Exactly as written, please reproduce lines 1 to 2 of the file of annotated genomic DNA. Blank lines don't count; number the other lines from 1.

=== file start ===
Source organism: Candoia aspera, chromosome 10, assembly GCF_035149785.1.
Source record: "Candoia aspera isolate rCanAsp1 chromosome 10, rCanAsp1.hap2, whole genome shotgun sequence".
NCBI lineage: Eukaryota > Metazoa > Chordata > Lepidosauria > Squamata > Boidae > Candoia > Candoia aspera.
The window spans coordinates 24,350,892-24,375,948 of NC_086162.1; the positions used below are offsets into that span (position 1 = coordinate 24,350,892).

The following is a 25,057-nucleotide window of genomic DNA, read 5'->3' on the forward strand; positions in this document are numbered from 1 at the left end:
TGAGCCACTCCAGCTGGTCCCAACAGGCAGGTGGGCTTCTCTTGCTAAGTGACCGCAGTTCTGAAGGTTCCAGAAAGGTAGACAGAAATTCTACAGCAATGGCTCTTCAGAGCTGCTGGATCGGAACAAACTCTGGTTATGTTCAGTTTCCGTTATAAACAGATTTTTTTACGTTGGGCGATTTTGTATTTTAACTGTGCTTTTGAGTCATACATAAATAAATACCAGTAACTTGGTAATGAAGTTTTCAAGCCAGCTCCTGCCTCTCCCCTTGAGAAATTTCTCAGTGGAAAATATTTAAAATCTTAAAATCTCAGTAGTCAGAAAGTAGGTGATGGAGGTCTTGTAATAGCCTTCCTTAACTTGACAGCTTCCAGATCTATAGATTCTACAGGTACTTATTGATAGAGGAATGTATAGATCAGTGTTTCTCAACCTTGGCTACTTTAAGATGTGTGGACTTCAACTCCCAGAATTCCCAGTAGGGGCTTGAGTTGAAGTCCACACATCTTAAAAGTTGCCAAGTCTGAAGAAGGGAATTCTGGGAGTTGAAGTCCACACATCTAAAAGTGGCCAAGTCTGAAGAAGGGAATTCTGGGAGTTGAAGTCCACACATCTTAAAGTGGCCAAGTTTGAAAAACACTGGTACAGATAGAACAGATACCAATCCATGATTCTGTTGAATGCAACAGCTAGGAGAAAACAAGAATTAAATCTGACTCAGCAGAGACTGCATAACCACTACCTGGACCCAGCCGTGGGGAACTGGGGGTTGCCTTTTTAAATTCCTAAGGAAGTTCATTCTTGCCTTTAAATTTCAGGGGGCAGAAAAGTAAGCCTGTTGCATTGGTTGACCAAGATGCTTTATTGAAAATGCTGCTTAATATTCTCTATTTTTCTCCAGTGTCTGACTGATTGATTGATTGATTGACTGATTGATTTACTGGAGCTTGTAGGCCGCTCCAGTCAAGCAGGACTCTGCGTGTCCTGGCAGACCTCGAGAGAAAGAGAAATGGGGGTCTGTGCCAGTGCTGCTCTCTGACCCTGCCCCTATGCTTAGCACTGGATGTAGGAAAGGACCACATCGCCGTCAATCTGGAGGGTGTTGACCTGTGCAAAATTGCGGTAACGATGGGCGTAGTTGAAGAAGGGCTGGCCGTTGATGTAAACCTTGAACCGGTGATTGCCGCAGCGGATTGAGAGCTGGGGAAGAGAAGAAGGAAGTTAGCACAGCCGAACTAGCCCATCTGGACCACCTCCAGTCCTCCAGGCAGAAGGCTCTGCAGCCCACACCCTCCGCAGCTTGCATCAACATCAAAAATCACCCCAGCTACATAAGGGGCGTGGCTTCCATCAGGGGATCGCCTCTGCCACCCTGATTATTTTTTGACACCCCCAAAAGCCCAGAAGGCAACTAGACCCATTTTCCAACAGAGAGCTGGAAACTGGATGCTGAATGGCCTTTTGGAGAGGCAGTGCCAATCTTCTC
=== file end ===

Source organism: Candoia aspera, chromosome 10, assembly GCF_035149785.1.
Source record: "Candoia aspera isolate rCanAsp1 chromosome 10, rCanAsp1.hap2, whole genome shotgun sequence".